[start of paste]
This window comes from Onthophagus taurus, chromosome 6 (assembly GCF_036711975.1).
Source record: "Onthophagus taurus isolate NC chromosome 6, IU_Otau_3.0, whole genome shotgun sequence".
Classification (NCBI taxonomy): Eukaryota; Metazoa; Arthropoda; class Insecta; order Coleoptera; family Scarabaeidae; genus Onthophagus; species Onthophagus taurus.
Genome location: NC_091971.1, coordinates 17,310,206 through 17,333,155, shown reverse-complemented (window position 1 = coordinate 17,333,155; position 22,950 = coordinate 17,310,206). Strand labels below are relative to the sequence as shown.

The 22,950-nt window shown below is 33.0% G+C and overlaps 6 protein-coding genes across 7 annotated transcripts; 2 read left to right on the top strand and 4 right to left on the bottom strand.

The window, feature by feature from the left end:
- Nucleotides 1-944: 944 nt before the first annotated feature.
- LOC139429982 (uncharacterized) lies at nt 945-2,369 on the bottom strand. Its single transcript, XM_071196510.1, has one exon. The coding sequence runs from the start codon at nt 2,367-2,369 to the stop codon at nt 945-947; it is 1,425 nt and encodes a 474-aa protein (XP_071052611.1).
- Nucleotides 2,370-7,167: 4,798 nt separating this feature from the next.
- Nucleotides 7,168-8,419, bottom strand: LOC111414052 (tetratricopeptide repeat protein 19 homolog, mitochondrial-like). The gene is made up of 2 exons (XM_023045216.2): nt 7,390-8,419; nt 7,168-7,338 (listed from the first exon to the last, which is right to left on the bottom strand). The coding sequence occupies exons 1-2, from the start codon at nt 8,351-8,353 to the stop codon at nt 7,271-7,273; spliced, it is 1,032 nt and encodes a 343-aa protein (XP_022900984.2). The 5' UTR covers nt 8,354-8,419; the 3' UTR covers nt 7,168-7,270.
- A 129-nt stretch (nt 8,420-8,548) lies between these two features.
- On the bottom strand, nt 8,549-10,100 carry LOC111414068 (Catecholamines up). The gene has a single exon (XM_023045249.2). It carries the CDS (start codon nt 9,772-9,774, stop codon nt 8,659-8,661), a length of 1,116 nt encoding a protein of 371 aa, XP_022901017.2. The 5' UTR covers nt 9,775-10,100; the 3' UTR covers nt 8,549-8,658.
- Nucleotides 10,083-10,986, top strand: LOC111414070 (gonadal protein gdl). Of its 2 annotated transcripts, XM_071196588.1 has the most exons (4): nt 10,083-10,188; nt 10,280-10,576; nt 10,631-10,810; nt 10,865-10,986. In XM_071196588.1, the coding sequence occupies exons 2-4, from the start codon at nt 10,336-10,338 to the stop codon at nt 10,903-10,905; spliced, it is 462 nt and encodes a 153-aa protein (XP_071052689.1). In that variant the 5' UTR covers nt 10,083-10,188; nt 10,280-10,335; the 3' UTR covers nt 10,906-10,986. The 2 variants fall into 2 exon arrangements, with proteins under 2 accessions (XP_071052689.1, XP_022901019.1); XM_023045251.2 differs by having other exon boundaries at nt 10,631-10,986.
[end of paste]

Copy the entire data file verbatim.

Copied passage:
This window comes from Onthophagus taurus, chromosome 6 (assembly GCF_036711975.1).
Source record: "Onthophagus taurus isolate NC chromosome 6, IU_Otau_3.0, whole genome shotgun sequence".
Classification (NCBI taxonomy): Eukaryota; Metazoa; Arthropoda; class Insecta; order Coleoptera; family Scarabaeidae; genus Onthophagus; species Onthophagus taurus.
Genome location: NC_091971.1, coordinates 17,310,206 through 17,333,155, shown reverse-complemented (window position 1 = coordinate 17,333,155; position 22,950 = coordinate 17,310,206). Strand labels below are relative to the sequence as shown.

The 22,950-nt window shown below is 33.0% G+C and overlaps 6 protein-coding genes across 7 annotated transcripts; 2 read left to right on the top strand and 4 right to left on the bottom strand.

The window, feature by feature from the left end:
- Nucleotides 1-944: 944 nt before the first annotated feature.
- LOC139429982 (uncharacterized) lies at nt 945-2,369 on the bottom strand. Its single transcript, XM_071196510.1, has one exon. The coding sequence runs from the start codon at nt 2,367-2,369 to the stop codon at nt 945-947; it is 1,425 nt and encodes a 474-aa protein (XP_071052611.1).
- Nucleotides 2,370-7,167: 4,798 nt separating this feature from the next.
- Nucleotides 7,168-8,419, bottom strand: LOC111414052 (tetratricopeptide repeat protein 19 homolog, mitochondrial-like). The gene is made up of 2 exons (XM_023045216.2): nt 7,390-8,419; nt 7,168-7,338 (listed from the first exon to the last, which is right to left on the bottom strand). The coding sequence occupies exons 1-2, from the start codon at nt 8,351-8,353 to the stop codon at nt 7,271-7,273; spliced, it is 1,032 nt and encodes a 343-aa protein (XP_022900984.2). The 5' UTR covers nt 8,354-8,419; the 3' UTR covers nt 7,168-7,270.
- A 129-nt stretch (nt 8,420-8,548) lies between these two features.
- On the bottom strand, nt 8,549-10,100 carry LOC111414068 (Catecholamines up). The gene has a single exon (XM_023045249.2). It carries the CDS (start codon nt 9,772-9,774, stop codon nt 8,659-8,661), a length of 1,116 nt encoding a protein of 371 aa, XP_022901017.2. The 5' UTR covers nt 9,775-10,100; the 3' UTR covers nt 8,549-8,658.
- Nucleotides 10,083-10,986, top strand: LOC111414070 (gonadal protein gdl). Of its 2 annotated transcripts, XM_071196588.1 has the most exons (4): nt 10,083-10,188; nt 10,280-10,576; nt 10,631-10,810; nt 10,865-10,986. In XM_071196588.1, the coding sequence occupies exons 2-4, from the start codon at nt 10,336-10,338 to the stop codon at nt 10,903-10,905; spliced, it is 462 nt and encodes a 153-aa protein (XP_071052689.1). In that variant the 5' UTR covers nt 10,083-10,188; nt 10,280-10,335; the 3' UTR covers nt 10,906-10,986. The 2 variants fall into 2 exon arrangements, with proteins under 2 accessions (XP_071052689.1, XP_022901019.1); XM_023045251.2 differs by having other exon boundaries at nt 10,631-10,986.